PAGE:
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Matters arising

Jin Shei Cover from sgreer
A few thoughts on things completely unrelated to Alaska before I launch into that...

First off, a friend sent me a link to a discussion concerning Tolkieniana - movies vs. the books. This is a piece of analysis which kind of encapsulates my own feelings about the movies, which, if you know me, you will have heard me growl and sputter on the subject of on many an occasion.

Don't all yell at me at once. It was a beautiful visual image. It might have been a cool fantasy story. But it was not Tolkien. Period. I know and love the book, and the movies, for me, shredded everything about it except the special effects. The stupid and unnecessary shifting of lines from places they clearly belonged to places where they sounded awful and stilted and out of place, the transformation of Aragorn from the man who knows he is born to be king into a Sensitive New Age Hand Wringing Guy going "I'm not worthy! I'm not worthy!", the idiotic pandering to PC by shoving Arwen into a story into which she clearly does not belong, the complete misunderstanding of Elves and their history and their culture and their sorrows and their diginity (exemplified by that execrable CGI fiasco of Galadriel in the Pool of Galadriel scene with Frodo) - all of this was bad. And it hurts me to think that there are people out there for whom this was the first, perhaps the only, encounter with LOTR and who will never know any different. I did NOT, please note, say that I wished for a film version where every blessed word would be preserved verbatim - I am the first to applaud the sensible omission of characters like Bombadil - I fully realise that transforming a book into a movie is not a straightforward task. But Jackson did not ADAPT this book. He REIMAGINED it. Badly.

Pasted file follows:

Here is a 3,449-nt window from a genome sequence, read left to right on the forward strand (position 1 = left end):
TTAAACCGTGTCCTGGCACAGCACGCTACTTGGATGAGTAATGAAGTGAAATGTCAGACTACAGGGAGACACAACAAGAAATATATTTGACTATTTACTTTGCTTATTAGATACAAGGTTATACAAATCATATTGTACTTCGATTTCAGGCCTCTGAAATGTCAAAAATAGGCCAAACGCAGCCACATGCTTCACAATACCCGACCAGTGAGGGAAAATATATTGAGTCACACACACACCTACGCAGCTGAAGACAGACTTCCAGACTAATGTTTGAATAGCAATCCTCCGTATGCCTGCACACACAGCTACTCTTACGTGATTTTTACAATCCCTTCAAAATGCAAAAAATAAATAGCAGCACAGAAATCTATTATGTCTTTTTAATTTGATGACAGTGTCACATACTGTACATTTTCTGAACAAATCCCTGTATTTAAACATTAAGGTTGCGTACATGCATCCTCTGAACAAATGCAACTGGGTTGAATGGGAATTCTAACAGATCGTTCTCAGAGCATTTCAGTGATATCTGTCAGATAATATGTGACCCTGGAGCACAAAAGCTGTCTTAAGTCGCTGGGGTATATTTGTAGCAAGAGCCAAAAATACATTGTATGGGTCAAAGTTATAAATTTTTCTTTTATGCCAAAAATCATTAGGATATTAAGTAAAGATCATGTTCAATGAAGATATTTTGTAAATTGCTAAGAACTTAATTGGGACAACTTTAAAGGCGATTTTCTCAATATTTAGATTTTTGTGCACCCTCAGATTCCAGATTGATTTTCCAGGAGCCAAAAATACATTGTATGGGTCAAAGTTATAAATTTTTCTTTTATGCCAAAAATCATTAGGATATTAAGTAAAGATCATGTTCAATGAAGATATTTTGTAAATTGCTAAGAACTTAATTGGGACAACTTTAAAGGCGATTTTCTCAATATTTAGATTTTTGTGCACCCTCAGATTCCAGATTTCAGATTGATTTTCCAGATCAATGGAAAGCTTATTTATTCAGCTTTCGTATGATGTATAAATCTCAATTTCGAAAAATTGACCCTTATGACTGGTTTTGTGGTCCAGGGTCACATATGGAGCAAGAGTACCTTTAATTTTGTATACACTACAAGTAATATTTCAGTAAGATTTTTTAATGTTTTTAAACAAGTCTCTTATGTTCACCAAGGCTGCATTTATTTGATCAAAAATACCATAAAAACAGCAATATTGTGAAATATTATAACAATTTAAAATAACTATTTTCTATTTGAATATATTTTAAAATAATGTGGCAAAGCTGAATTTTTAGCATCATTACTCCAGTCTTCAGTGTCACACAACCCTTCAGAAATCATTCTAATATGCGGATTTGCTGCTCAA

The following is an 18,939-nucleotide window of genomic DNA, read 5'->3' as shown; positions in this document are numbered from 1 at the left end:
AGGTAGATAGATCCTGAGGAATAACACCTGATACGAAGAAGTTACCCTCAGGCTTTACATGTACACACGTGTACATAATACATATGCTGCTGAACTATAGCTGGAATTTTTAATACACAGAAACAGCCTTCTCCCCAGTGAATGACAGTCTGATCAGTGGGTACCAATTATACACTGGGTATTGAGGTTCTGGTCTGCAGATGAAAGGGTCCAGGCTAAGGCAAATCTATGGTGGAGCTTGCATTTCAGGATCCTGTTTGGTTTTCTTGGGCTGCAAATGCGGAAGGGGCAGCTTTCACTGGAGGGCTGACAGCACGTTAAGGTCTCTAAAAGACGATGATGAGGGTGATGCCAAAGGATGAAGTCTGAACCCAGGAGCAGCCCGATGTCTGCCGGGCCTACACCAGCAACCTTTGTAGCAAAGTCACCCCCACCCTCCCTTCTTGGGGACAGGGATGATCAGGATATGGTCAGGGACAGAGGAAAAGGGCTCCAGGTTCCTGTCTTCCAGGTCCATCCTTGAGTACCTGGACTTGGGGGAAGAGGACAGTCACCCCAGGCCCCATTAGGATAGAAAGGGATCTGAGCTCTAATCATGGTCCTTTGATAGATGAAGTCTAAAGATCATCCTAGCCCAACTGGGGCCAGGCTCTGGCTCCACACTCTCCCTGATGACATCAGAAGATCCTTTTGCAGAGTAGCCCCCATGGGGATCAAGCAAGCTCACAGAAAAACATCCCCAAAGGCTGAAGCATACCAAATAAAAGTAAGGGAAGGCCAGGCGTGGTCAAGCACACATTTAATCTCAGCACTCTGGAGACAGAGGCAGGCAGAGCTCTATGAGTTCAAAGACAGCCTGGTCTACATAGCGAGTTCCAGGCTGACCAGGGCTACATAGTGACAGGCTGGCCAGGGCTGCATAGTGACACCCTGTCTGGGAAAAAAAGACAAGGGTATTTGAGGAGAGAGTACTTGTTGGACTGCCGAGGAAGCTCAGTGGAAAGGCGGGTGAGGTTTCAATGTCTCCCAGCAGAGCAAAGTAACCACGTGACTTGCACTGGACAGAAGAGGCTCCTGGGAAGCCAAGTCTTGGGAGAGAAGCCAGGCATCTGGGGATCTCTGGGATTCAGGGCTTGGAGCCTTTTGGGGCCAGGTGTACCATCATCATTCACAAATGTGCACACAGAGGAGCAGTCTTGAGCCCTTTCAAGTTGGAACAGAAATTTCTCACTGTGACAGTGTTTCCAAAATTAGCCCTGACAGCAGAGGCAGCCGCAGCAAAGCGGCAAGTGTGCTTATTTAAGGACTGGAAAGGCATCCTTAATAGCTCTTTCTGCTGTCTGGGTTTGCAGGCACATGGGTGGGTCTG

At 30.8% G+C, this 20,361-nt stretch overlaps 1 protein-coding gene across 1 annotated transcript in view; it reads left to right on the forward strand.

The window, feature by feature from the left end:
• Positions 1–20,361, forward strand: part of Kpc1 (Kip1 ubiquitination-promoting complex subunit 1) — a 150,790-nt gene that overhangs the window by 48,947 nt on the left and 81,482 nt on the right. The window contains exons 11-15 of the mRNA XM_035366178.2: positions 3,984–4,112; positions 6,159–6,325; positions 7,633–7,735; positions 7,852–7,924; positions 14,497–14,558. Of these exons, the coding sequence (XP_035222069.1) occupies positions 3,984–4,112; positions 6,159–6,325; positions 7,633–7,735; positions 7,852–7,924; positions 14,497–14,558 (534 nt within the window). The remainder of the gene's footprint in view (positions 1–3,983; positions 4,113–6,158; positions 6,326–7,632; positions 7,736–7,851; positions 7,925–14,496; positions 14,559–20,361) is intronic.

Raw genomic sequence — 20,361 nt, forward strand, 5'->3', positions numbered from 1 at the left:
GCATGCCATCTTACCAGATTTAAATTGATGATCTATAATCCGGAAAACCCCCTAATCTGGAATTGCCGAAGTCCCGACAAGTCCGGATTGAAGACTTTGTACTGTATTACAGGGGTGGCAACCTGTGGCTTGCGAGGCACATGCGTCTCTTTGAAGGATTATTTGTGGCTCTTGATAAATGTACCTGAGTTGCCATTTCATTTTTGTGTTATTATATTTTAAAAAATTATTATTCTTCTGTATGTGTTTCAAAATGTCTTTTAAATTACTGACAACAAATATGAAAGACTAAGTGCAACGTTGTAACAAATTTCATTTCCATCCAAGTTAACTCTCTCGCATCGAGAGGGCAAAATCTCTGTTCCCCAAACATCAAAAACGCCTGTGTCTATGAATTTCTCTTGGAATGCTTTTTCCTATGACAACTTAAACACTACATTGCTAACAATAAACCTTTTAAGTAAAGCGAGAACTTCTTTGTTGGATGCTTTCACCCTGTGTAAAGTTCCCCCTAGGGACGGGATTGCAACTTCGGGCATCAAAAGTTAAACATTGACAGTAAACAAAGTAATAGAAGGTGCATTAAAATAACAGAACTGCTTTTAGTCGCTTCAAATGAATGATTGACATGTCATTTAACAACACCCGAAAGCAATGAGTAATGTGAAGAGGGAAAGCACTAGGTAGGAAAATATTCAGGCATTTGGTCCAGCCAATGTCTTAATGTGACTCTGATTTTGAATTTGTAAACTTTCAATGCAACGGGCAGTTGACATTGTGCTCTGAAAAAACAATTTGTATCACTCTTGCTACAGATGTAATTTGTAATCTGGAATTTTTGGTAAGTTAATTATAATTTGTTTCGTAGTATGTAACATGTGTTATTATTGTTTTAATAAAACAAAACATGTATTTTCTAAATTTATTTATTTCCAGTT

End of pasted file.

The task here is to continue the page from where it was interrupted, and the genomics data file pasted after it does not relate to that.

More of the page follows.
I wish I'd had the chance to write the script. I would have done what needed to be done to prserve the spirit of the book, not bowed to commercial concerns.

Feel free to discuss with whateve degree of heat is required in comments.

The other thing is that I was made aware of a comment concerning "Embers of Heaven" on a blog, out there in the blogosphere, whose author I will not quote verbatim and to whose blog I will not point a URL to protect the innocent, but that particular reader's feelings were as follows:

1) when you write fantasy you have to completely invent fantasy. Period. ANything else does not qualify.

As you all may know, I wrote the story of "Embers" as based on the Chinese Cultural Revolution phenomenon - I could certainly not be accused of INVENTING any of this stuff. But the difference is that I wrote a HISTORICAL fantasy, with roots deep in some sort of reality and a real history and the way "real" people, in the form of my characters, would have dealt with it. Mileage may vary, of course, but there are different kinds of fantasy and I have written both - but I refuse to be tramelled by what "constitutes fantasy" when I am telling a story. The world I write of is my own, one I have imagined and created. It may possess certain parallels which the readers may recognise. But it is palpably not a "historical" document, it is clearly fantasy-based.

Question for discussion, if so inclined: How is fantasy defined? When is fantasy fantasy and when is it not?